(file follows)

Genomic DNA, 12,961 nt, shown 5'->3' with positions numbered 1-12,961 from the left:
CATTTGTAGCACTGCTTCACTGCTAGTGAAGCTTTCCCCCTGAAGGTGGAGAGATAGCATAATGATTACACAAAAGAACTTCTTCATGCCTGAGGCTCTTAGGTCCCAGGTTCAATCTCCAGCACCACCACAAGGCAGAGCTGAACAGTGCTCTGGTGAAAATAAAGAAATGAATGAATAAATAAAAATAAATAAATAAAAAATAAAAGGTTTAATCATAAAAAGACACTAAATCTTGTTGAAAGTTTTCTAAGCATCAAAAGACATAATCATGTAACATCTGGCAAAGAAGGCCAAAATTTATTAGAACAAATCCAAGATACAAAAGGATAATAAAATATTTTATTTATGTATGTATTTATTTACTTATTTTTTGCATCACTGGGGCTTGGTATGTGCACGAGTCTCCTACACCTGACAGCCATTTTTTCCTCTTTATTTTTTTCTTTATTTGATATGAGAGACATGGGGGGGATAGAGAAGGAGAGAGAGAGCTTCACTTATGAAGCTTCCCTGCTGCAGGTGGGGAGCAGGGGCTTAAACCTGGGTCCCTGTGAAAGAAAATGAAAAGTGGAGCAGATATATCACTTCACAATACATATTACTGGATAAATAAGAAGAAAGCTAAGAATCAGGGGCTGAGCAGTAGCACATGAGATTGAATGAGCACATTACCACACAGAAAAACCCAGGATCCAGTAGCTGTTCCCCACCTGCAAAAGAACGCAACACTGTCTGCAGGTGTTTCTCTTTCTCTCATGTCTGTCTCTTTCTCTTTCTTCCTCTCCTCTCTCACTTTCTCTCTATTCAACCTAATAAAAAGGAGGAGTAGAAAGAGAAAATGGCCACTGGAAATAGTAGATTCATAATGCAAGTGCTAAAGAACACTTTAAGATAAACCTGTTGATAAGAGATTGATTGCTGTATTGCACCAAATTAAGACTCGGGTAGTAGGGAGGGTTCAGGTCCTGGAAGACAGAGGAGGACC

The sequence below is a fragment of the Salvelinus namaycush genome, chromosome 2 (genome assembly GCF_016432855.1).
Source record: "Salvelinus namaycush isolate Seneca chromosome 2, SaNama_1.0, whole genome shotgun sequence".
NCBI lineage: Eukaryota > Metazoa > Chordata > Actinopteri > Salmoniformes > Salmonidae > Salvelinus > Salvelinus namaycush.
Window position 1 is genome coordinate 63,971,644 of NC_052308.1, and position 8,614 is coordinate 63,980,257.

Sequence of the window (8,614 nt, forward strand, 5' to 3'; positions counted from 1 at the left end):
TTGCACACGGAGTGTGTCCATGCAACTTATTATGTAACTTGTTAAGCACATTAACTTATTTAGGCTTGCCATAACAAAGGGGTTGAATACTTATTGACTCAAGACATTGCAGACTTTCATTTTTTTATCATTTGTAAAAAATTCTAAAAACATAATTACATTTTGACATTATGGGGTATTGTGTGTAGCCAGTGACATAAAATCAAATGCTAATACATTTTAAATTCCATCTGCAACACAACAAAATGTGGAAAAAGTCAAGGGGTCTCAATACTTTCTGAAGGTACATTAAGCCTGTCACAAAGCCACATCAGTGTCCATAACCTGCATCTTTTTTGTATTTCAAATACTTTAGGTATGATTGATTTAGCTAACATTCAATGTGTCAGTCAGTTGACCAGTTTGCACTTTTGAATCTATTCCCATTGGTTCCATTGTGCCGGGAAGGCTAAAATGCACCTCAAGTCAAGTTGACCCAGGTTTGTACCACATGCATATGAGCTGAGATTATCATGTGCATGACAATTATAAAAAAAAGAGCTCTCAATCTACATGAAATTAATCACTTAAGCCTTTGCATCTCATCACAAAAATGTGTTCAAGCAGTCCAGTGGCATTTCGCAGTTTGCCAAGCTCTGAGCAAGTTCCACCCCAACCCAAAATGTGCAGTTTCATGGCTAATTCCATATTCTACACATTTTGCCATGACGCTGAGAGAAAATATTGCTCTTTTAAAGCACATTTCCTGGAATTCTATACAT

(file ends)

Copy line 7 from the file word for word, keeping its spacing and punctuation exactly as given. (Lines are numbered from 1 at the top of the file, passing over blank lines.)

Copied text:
Sequence of the window (8,614 nt, forward strand, 5' to 3'; positions counted from 1 at the left end):